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What a business-friendly tax agenda is chasing in a changing parliament

The sun rises over the US Capitol dome in Washington DC on September 30, 2021.

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Main Street could be at a dead end next year when it comes to pushing for corporate-friendly tax policies.

For House Republicans, legislative priorities are likely to include tax cuts passed by the Trump administration in 2017 and expansion of business-friendly provisions in the Jobs Act. True even though the victory gave the Democrats a bigger margin in the Senate. Arizona Senator Kirsten Cinema’s decision to leave the Democratic Party and become an independent on Friday further complicates the legislative handicap.

“In a divided government, I think it will be difficult to enact large-scale tax legislation,” said Dave Camp, senior policy adviser to PwC’s Washington IRS and former Republican congressman and Speaker of Congress. . House Ways and Means Committee.

Rather, tax and policy experts expect House Republicans to focus next year on several positioning moves that will establish a pro-business agenda ahead of the 2024 presidential election.

“There are many provisions in the tax code that companies want changed or revised,” said Rochelle Hawes, a principal with Crow’s Washington Tax Office. By proposing pro-business measures, she said, she had an opportunity to appeal to business people and could be viewed favorably in future elections.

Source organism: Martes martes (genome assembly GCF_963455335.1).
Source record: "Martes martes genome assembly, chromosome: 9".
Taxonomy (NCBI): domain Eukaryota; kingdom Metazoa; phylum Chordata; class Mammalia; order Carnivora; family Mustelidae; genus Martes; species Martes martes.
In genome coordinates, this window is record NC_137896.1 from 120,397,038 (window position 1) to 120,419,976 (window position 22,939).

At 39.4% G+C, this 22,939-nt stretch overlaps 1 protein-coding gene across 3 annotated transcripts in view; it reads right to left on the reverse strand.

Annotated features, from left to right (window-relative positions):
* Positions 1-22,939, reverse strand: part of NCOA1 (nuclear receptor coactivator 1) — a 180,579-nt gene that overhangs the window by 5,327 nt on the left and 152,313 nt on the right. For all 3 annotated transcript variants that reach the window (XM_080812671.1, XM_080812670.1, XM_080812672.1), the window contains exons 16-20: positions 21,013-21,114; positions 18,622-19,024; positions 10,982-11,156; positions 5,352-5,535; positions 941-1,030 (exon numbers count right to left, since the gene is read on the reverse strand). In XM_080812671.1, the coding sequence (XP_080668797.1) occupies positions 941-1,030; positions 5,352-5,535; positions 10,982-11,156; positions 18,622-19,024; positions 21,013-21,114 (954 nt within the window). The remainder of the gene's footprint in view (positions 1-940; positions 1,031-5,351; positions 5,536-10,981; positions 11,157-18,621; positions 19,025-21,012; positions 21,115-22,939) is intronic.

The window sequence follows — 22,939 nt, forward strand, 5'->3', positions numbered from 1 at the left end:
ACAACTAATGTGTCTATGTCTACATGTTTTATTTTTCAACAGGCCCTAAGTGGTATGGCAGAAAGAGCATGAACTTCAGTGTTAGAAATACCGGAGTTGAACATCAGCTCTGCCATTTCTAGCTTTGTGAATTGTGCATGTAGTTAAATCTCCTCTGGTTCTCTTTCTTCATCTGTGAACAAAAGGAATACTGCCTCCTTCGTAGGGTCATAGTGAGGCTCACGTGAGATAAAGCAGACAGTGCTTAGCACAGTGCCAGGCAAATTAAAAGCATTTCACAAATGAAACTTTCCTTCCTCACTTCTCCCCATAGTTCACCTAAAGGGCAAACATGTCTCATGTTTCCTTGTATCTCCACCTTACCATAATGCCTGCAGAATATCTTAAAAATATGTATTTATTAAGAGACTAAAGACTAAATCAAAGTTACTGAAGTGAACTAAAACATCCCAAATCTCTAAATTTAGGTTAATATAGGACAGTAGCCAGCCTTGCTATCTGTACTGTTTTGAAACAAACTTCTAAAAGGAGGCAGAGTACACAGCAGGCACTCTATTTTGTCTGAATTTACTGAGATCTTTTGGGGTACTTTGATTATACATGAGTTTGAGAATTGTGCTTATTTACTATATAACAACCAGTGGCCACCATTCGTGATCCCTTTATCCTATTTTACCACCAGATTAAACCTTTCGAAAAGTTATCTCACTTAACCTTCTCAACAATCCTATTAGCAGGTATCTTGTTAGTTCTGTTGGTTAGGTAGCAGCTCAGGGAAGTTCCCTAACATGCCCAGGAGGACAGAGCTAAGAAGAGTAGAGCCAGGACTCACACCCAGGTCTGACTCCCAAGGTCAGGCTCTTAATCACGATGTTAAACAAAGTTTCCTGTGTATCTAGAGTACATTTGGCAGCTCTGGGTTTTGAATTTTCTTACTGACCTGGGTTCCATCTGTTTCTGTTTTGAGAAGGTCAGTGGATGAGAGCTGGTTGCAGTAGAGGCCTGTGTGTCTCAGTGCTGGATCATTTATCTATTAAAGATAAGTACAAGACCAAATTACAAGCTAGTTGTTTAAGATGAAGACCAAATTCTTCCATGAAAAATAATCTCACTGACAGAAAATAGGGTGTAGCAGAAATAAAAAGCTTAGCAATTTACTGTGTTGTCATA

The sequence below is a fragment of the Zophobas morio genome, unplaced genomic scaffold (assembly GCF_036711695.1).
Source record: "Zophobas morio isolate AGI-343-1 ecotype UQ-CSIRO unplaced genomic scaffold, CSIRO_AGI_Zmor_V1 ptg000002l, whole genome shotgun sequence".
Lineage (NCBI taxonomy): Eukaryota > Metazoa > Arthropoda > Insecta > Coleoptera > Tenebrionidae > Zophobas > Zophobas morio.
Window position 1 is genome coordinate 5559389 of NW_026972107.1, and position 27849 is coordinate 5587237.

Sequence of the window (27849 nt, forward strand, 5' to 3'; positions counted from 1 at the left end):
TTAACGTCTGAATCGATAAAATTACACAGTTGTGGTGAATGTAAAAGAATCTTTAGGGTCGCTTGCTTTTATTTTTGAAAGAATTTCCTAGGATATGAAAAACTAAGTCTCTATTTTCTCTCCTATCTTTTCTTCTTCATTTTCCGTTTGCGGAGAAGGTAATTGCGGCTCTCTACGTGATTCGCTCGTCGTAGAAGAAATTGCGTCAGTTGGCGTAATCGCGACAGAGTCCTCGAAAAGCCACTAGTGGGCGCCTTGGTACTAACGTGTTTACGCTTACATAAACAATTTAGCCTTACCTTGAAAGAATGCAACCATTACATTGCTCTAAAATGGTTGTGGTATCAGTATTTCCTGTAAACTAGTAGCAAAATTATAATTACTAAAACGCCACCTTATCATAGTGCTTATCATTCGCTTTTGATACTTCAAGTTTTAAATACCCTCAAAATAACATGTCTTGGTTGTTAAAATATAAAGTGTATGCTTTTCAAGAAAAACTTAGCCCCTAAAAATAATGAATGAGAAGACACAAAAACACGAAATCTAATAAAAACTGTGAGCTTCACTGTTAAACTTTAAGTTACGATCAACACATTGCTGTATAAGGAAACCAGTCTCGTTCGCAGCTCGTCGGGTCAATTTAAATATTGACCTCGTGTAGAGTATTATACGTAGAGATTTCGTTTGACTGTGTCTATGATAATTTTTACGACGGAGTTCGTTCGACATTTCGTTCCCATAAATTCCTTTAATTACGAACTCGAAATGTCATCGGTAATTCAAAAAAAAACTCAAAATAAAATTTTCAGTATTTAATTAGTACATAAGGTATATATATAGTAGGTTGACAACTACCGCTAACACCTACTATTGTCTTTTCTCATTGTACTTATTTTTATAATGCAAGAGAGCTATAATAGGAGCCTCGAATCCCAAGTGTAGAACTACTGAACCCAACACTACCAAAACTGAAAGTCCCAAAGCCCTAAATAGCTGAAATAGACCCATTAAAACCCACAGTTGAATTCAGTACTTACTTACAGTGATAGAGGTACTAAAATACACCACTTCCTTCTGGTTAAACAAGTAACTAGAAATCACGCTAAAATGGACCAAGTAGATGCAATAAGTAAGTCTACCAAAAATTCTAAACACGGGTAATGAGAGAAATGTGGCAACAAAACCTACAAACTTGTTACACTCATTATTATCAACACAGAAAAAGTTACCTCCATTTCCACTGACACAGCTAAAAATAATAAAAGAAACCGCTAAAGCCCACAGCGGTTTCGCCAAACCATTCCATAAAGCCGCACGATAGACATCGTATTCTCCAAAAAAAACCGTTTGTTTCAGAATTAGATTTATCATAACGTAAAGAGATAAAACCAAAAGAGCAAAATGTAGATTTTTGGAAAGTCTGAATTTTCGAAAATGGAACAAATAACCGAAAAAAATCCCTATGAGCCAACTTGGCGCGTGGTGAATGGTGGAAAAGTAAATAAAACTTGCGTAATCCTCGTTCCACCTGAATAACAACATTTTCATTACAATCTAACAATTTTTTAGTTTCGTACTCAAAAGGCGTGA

Research and Experimental (R&E) Spending

Certainly, some of what we have planned for 2023 will depend on the outcome of the current lame duck session. Even measures with bipartisan support could be delayed, at least in the short term, by competing priorities.

“Other tax bills, including partial reinstatement of the child tax credit for parents, will need to be passed to gain sufficient bipartisan support,” said Stephan Gottschalk, director of the Washington Department of Taxation at accounting and consulting firm Baker Tilly. There may be,” he said.

One measure likely to be discussed next year, if not addressed in the current session, relates to how R&E spending is deducted, Gottschalk said. Prior to 2022, all of these costs were immediately deductible. Starting this year, companies will have to amortize domestic expenditures over 5 years and overseas R&D expenditures over 15 years.

“Many of the organizations that represent business interests have been very vocal about their opposition,” said Hodes.

Bonus depreciation rules

Another area that appears to have bipartisan support concerns equipment purchase deductions. This year, US businesses can receive a 100% deduction for qualifying equipment purchases. By 2023, that percentage will fall to 80%, he says, and then gradually decline, with companies opposing this, Gottschalk said.

Businesses push for tax cuts as Congress negotiates year-end spending pact

At the recent CNBC CFO Council Summit in Washington, DC, several policymakers discussed the tradeoffs needed to negotiate and negotiate business taxes and childcare.

Kevin Brady, outgoing Republican leader of the House Ways and Means Committee of Texas, said key corporate tax priorities from the phasing out of the 2017 tax law, including R&D expenses and bonus depreciation, are , said there is a chance in the lame duck session of Congress. But Republicans and Democrats are far apart on the price tag. Brady estimated bonus depreciation at $20 billion.